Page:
Saturday, December 31, 2011

New beginnings

New starts come more than once a year

Still punctuating Craig’s mostly-packed-away room are little remnants of his past life: his iPod and guitar pick, his weight set and Arnold Schwarzenegger bodybuilding encyclopedia, one of his beloved Harry Potter books and a Stephen King novel. All those things—music, exercise, and pleasure reading—were such a big part of his life as a teenager but now have very little place in his rigorous missionary schedule in Argentina. 

Now, his workouts last about the same amount of time he used to spend just warming up for a water polo game. Now, his music searches consist of thumbing through the church hymnal for songs to play on the piano--quite a contrast to the habits of the boy turned eclectic-music-enthusiast who discovered new songs and artists online almost daily.

Friday, December 30, 2011

It's soup season

The virtues of soup are endless

I’m not the carnivore type who has to sink my teeth into meat to be satisfied. In fact, except for a good Perry barbecue now and then and an occasional pot roast, I could live on soup almost all year. (No kidding. I’ve even ordered soup in Reno, Nevada during the summer.) 

Fortunately for me, it’s soup season, and I don’t have to make any apologies for either preparing or requesting soup often. Better yet, at this time of year, others are thinking like me. The other night, for example, I was busy upstairs when Ken called me down to dinner. He’d fixed grilled cheese sandwiches and soup (tomato basil bisque, to be exact). That the soup came from a can didn’t matter in the least; it was positively delicious and exactly what I wanted on a cold, dark night.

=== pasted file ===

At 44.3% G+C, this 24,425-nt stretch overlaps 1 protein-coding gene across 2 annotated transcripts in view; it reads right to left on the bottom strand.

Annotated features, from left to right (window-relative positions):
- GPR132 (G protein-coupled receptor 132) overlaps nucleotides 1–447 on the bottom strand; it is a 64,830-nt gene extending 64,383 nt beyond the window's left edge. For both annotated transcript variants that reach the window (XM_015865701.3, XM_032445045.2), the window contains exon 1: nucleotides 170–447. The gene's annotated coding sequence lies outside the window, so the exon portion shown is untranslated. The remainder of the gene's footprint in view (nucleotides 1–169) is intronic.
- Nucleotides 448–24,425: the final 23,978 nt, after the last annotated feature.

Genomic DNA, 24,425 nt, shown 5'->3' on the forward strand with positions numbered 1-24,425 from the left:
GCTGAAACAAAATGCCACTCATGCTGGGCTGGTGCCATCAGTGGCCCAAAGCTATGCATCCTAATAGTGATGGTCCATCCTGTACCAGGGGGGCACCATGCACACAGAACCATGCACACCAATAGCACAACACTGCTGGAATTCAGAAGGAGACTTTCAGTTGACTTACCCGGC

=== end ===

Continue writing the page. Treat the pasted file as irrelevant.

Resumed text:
Saturday, December 24, 2011

Is Santa Claus really all that?

Santa Claus has always been such a conflicting figure

When Bryan, our eldest, was six years old, he lamented, “Dad, I’ve been scared of Santa for four years. Now, this year, I’m not scared, and I don’t know what to ask for.” Fine time for a brain freeze! After all, he knew this was THE guy holding the key to his childhood happiness.

Truth be told, Santa Claus, is a very conflicting figure. On the one hand, we teach children to beware of strangers, yet we fully expect them to feel comfortable cozying up to this white-haired man they see only once a year and divulging their secret wishes. Moreover, we insist they help document their great pleasure in this encounter by smiling for the camera. Talk about cognitive dissonance! No wonder so many children cry during the obligatory photo shoot with Santa. They’re terrified!

Friday, December 9, 2011

Who makes you laugh the most?


Grant still can make me laugh my head off

I know I shouldn’t have laughed, but I couldn’t help myself. Immediately after she led the group in singing a reverent song, a woman at church walked down the aisle and slugged her husband as she passed by. Obviously, something was understood between them. From my point of view, the irony was enough to have me laughing throughout the prayer that followed.

Laughing, even at the most inappropriate times, can feel so good. It cleanses the soul. It makes us feel alive. That's why, consciously or subconsciously, we continually seek out people who make us laugh, and we look for moments to make others laugh.

Wednesday, November 30, 2011

The case of the burnt cookie and a season of loss


Domestic disasters can throw off the elderly as never before

This morning Mom wanted a little treat after breakfast—a woman after my own heart. So, she put a frozen cookie in the microwave and accidentally programmed in one-too-many digits. From upstairs, I smelled something burning but thought it was just toast, which would have been a pretty normal mistake. 

When I investigated, however, I found Mom very upset and apologetic. She was so sorry for having burned the cookie and the plastic food protector and for having filled the house with a terrible smell. But she was far more upset that she’d made such a “dumb mistake,” as she put it. The poor thing was literally in tears and couldn't stop emotionally flogging herself.

Monday, November 7, 2011

Writing and getting it right

In my early school years, I wrote and edited all my papers with a pen